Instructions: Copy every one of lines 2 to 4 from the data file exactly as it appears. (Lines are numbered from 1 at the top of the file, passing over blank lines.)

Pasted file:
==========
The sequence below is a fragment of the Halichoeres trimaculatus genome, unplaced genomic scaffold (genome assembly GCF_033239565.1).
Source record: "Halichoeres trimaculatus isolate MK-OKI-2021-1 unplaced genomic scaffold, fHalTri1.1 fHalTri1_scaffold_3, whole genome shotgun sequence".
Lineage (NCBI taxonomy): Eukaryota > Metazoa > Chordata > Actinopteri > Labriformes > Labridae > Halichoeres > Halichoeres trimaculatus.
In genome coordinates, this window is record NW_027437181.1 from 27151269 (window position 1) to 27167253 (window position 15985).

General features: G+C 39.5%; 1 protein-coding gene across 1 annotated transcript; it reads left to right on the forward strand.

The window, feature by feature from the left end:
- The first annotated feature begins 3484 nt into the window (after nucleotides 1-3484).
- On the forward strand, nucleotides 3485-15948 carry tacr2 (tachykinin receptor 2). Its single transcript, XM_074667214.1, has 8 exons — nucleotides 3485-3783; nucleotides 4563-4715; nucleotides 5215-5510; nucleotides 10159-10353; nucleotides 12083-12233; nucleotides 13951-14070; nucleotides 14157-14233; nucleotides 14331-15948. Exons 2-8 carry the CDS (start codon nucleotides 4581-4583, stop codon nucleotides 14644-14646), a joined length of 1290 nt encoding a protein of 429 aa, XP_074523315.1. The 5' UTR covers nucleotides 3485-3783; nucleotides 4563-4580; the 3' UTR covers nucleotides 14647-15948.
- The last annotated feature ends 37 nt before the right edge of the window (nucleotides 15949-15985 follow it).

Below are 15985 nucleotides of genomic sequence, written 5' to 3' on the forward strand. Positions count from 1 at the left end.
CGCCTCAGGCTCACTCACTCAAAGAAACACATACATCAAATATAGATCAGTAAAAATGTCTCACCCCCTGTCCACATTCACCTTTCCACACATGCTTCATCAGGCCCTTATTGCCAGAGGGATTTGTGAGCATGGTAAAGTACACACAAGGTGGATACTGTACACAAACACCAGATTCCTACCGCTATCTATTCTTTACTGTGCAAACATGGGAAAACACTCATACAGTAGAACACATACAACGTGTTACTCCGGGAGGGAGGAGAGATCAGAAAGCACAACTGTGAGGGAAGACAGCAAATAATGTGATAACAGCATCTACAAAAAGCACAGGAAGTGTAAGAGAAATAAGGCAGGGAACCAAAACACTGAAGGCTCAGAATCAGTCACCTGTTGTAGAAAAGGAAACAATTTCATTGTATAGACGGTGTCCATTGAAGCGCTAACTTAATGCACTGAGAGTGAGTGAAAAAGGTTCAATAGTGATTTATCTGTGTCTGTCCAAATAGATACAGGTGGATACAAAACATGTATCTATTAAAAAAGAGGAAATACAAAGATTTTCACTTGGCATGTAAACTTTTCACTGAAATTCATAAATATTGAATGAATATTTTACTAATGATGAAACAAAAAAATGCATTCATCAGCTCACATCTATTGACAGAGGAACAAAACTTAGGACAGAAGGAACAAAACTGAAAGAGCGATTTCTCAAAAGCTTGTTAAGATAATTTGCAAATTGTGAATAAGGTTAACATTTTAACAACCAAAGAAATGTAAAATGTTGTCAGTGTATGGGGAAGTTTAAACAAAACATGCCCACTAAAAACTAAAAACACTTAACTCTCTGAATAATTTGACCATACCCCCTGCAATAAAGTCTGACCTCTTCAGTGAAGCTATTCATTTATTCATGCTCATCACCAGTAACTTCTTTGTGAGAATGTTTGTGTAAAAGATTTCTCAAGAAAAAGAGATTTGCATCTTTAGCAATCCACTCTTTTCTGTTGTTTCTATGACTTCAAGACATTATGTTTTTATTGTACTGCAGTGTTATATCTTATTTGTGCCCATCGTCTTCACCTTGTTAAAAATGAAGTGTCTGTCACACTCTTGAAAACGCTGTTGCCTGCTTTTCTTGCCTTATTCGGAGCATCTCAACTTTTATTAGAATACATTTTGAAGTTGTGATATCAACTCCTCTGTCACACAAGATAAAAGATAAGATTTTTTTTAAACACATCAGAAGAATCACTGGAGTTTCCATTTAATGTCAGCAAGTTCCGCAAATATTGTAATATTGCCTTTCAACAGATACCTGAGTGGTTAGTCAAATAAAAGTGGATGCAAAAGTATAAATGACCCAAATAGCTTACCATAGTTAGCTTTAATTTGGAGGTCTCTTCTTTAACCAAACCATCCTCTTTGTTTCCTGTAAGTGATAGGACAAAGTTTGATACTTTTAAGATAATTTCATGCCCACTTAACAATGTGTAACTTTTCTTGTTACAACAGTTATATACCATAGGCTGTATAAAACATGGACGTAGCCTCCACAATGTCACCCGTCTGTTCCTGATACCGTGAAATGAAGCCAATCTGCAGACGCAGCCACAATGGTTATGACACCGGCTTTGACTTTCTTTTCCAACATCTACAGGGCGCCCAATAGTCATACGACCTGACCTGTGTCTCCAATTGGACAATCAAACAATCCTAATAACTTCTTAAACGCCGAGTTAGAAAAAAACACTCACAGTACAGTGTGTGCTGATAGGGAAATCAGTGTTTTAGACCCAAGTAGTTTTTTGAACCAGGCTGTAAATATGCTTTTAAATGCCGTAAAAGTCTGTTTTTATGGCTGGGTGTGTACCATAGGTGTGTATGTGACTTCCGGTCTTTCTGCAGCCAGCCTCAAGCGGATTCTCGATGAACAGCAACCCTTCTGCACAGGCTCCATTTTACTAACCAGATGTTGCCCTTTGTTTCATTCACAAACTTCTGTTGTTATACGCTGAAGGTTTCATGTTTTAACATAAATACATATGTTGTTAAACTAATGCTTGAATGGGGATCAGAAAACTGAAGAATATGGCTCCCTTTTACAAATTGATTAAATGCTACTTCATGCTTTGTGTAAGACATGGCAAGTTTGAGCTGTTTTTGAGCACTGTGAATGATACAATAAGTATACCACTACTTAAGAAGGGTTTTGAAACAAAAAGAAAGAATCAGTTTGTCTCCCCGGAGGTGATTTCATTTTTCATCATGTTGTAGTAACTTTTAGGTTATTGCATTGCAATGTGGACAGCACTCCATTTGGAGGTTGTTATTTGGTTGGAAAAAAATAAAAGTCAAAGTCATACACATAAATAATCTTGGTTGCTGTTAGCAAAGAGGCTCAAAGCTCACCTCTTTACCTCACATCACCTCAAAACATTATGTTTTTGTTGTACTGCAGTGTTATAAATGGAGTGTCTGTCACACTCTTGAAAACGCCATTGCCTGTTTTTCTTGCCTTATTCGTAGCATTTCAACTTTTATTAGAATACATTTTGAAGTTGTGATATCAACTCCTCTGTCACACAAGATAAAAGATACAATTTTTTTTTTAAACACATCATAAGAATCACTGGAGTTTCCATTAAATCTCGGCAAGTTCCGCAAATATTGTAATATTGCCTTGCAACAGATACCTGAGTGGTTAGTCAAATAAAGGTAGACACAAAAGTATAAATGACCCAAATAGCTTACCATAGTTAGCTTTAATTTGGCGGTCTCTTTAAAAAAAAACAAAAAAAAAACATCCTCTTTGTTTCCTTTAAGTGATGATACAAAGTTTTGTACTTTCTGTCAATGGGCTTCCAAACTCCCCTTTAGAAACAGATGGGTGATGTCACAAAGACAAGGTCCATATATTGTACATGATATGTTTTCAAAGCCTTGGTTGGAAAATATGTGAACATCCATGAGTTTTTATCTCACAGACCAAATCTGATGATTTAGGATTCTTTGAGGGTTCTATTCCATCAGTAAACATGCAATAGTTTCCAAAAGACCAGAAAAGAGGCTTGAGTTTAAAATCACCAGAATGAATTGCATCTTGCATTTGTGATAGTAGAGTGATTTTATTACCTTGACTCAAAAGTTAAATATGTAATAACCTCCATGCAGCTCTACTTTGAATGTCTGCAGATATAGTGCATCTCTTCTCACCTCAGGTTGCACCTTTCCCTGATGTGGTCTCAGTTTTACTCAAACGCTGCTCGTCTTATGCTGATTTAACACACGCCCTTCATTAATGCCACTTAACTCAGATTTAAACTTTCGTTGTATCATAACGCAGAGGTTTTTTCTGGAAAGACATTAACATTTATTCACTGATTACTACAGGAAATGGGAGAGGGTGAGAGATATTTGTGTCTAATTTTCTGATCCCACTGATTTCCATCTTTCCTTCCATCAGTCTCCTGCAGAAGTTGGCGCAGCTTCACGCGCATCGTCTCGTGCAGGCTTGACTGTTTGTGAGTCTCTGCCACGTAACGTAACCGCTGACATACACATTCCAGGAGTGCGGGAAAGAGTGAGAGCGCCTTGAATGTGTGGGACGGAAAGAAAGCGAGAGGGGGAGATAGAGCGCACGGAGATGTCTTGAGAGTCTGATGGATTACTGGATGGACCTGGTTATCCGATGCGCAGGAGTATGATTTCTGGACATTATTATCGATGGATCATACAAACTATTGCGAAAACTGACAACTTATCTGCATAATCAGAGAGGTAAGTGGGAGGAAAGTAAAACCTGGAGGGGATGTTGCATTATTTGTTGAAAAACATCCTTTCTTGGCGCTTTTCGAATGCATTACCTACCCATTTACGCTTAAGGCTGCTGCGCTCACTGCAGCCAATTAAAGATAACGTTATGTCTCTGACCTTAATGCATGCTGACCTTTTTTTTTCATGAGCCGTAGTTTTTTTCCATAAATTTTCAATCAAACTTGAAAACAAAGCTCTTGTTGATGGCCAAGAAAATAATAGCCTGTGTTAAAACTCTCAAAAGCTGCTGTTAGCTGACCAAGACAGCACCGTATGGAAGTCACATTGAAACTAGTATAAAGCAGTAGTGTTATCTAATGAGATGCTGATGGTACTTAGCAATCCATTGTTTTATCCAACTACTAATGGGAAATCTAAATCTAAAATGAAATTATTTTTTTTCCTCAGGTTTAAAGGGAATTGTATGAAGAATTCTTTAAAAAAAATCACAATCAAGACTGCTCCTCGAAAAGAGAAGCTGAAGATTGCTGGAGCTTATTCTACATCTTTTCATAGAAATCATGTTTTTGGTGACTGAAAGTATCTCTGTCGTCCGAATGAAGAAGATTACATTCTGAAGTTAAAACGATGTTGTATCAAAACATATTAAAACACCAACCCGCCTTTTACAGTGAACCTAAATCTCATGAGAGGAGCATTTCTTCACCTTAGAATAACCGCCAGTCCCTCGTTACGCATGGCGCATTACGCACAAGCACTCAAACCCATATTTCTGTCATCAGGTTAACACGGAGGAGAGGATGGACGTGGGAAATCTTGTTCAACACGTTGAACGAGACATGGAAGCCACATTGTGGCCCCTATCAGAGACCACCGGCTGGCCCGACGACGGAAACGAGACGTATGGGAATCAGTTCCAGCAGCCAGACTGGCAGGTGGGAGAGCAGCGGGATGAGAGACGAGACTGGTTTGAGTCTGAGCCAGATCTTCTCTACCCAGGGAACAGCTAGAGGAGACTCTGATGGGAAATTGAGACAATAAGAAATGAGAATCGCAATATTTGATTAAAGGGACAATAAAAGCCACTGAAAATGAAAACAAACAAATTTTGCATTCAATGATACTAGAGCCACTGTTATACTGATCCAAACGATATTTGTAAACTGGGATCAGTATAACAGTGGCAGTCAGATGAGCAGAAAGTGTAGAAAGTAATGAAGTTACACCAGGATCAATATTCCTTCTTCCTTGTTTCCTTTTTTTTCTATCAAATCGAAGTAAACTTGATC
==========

Source record: "Halichoeres trimaculatus isolate MK-OKI-2021-1 unplaced genomic scaffold, fHalTri1.1 fHalTri1_scaffold_3, whole genome shotgun sequence".
Lineage (NCBI taxonomy): Eukaryota > Metazoa > Chordata > Actinopteri > Labriformes > Labridae > Halichoeres > Halichoeres trimaculatus.
In genome coordinates, this window is record NW_027437181.1 from 27151269 (window position 1) to 27167253 (window position 15985).